Macroeconomics in United States
The United States has leaned towards two economic theories when it comes to the economy and how it should be run. Classical and Keynesian theory. Both of these theories have great intentions to strengthen our economy and keep our nation moving forward. In today’s economy both are incorporated and there is a time for classical and a time for Keynesian. There is a fine line for which might be better than the other at the moment. Before the 1930’s classical theory came.
After the 1930’s recession, Keynesian theory introduced by John Keyns. Classical theory which can be best described by Alex Smith as “A change in supply will eventually be matched by a change in demand. So that the economy is always moving towards equilibrium”. Alex Smith believed in the “Invisible Hand”, which means the government will not interfere with the people choose to buy and sell freely with each other. He believed that the market would reach equilibrium automatically this way.
Classical theory was the original term used by early economists. The goal was to balance the budget and to limit government intervention.
Classical economics will assume that the long-run aggregate supply curve will be inelastic. This means that any movement from full employment will only be temporary. Keynesian theory is total spending in the economy and the effects on inflation and output. Keynesian has three main principals when it comes to the economy. The first one is that (Blinder)’A Keynesian believes that aggregate demand is influenced by a host of economic decisions – both public and private – and sometimes behaves erratically.
’ Almost all Keynesian’s believe that monetary policy and fiscal policy are reasons for affecting aggregate demand. The decisions made by the public (government) include spending and tax policies.
The second principle is (Blinder)’changes in aggregate demand, whether anticipated or unanticipated, have their greatest short-run effect on real output and employment not on prices’. This idea shows inflation rising only a small bit when unemployment falls. It is believed that the short run won’t necessarily be inferred from what must happen in the long run. Keynesians live in the short run and are not worried about the long run. The third principle is (Blinder) “Keynesians believe that prices, and especially wages, respond slowly to changes in supply and demand, resulting in periodic shortages and surpluses, especially of labor”. There a large difference between Keynesian and Classical Theory. Keynesians will lean towards a demand orientation, while Classical is more oriented towards supply. People who consider themselves classical economists will argue that supply creates its own demand. They also will say there needs to be little government intervention (Invisible Hand). The market forces equate supply and demand and there are no market inefficiencies.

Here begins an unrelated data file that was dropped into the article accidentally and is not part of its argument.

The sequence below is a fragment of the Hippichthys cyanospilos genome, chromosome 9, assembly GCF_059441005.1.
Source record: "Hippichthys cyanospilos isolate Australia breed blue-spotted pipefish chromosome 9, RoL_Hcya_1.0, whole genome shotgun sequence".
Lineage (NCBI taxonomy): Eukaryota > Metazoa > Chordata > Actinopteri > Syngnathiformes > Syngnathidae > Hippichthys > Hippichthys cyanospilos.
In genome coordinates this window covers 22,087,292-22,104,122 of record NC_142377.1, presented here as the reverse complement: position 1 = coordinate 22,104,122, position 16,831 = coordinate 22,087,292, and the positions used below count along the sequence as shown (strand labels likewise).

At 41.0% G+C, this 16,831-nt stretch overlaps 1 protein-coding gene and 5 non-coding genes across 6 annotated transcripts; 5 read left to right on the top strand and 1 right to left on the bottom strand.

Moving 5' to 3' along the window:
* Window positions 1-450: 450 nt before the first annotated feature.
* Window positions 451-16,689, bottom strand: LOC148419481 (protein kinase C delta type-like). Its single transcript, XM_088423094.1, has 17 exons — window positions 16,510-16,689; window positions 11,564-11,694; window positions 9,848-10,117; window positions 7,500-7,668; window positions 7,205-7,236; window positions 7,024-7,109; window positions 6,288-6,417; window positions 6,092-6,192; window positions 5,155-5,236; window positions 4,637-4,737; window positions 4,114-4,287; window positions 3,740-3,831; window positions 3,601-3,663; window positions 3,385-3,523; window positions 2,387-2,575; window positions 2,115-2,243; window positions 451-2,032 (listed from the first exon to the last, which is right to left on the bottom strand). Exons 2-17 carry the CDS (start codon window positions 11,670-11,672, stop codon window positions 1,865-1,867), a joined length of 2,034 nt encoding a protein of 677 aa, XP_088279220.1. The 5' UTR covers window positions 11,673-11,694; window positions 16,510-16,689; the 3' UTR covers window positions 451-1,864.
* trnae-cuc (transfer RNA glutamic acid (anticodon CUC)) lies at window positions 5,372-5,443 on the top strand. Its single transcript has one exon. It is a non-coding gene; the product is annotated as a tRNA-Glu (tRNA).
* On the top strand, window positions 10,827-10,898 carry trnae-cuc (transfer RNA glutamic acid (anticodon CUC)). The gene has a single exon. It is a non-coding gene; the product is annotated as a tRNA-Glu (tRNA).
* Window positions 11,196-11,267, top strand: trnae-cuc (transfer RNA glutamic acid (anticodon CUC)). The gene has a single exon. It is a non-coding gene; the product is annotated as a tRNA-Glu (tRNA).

People are rational. Aggregate supply is vertical. There is no surplus in the market. Keynesians will say that demand creates its own supply and there is no need for the government to remove the market inefficiencies. There is a multiplier effect if you increase demand. It will create income. Aggregate supply is horizontal in the short run and vertical in the long run. There will be a surplus in the economy and government intervention is needed to boost growth through fiscal and monetary policies. Classical economist’s theory cautions state against its participation in economic activities and believes that the free market system delivers the efficient result. Full employment is a general condition. Conversely, Keynesian theory does not subscribe to classical theory and argues that full employment is not a general condition. The government should make active participation in economic activities to restore equilibrium. The United States economy was hit by the economic crisis in 2008-2009, the private economic system could not mend the things that had gone unintended ways. The federal government announced huge packages to restore equilibrium.
Gradually unemployment was reduced from the peak of ten percent. Now the government has achieved unemployment target of four percent or its consideration of full employment. The government is following more of Keynesian theory. Monetary and fiscal policy go hand in hand and are implemented simultaneously today as well as in the future to produce required effects on the economic client. An example would be that the United States adopts an expansionary fiscal policy by lowering taxes and increasing government spending to bring a higher GDP growth. Nonetheless, this policy leads to inflation as well and therefore the United States FED adopts a contractionary monetary policy by raising nominal interest rates and so reducing inflation and unemployment and keeping GDP growth in control. There is a time and place for everything. It is hard for some people to see what might be the best option for the US for how to help the current market.
The Economy is always moving and changing constantly and sticking with one theory because you don’t like that any other theory contradicts yours is wrong. People need to open their minds to all options to make the best decision for the current economy.
- Keynesian paragraph – (Blinder) Classical Paragraph – http://lexicon.ft.com/Term?term=classical-economics